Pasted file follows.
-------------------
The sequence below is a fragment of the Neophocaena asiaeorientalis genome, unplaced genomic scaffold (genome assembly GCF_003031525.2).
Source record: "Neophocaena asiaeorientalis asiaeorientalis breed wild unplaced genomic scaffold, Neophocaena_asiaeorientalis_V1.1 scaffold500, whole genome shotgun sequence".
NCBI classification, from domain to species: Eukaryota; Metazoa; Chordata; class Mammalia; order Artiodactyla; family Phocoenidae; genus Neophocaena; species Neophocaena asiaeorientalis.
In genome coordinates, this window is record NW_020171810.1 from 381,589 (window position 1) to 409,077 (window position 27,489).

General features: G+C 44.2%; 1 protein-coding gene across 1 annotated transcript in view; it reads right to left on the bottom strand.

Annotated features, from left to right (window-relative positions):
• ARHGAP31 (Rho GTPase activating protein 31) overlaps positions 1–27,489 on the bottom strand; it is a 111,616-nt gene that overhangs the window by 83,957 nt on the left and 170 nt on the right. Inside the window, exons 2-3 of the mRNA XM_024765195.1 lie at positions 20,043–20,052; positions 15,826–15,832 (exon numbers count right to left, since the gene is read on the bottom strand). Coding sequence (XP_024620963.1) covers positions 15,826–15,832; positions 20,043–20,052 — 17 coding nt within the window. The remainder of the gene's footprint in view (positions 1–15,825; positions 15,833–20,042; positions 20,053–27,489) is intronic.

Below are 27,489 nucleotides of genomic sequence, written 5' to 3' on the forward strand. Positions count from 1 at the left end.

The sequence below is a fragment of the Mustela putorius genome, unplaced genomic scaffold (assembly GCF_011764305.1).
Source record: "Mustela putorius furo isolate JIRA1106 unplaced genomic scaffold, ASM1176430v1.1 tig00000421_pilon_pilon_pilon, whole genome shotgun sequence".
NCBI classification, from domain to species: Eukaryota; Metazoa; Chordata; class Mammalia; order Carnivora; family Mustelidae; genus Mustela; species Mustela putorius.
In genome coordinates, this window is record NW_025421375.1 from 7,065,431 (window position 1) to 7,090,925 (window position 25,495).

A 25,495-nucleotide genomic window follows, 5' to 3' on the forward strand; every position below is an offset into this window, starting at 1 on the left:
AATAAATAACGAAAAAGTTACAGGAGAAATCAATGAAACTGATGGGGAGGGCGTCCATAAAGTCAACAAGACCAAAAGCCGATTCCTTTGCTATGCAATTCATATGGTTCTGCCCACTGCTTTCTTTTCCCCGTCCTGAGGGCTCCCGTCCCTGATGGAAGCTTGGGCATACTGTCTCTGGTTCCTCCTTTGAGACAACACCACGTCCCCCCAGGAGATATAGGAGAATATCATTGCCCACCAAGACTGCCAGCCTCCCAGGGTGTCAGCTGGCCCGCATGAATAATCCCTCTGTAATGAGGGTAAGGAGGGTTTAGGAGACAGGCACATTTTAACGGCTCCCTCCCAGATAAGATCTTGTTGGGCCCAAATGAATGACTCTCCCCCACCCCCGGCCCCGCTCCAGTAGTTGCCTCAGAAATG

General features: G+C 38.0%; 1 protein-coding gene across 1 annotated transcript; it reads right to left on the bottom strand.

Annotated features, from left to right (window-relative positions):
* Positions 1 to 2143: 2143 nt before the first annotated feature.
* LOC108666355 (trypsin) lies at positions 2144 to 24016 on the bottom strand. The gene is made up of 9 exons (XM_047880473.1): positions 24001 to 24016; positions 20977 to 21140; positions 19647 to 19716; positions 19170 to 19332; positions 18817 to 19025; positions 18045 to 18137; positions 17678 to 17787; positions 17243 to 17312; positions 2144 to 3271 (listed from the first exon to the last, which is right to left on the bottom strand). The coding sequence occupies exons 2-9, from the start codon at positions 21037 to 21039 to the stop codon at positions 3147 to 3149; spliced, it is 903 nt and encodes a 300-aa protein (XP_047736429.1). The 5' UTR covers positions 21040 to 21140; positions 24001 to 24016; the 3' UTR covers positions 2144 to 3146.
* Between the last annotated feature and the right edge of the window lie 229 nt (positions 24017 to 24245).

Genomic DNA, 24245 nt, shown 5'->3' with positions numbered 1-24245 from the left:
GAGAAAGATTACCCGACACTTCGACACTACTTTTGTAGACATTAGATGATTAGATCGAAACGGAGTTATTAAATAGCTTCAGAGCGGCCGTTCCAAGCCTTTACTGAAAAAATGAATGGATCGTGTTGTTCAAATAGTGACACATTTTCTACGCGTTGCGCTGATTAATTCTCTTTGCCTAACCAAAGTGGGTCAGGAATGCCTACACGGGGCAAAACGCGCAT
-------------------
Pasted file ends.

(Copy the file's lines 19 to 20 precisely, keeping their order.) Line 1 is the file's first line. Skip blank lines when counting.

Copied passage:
* Between the last annotated feature and the right edge of the window lie 229 nt (positions 24017 to 24245).

Genomic DNA, 24245 nt, shown 5'->3' with positions numbered 1-24245 from the left: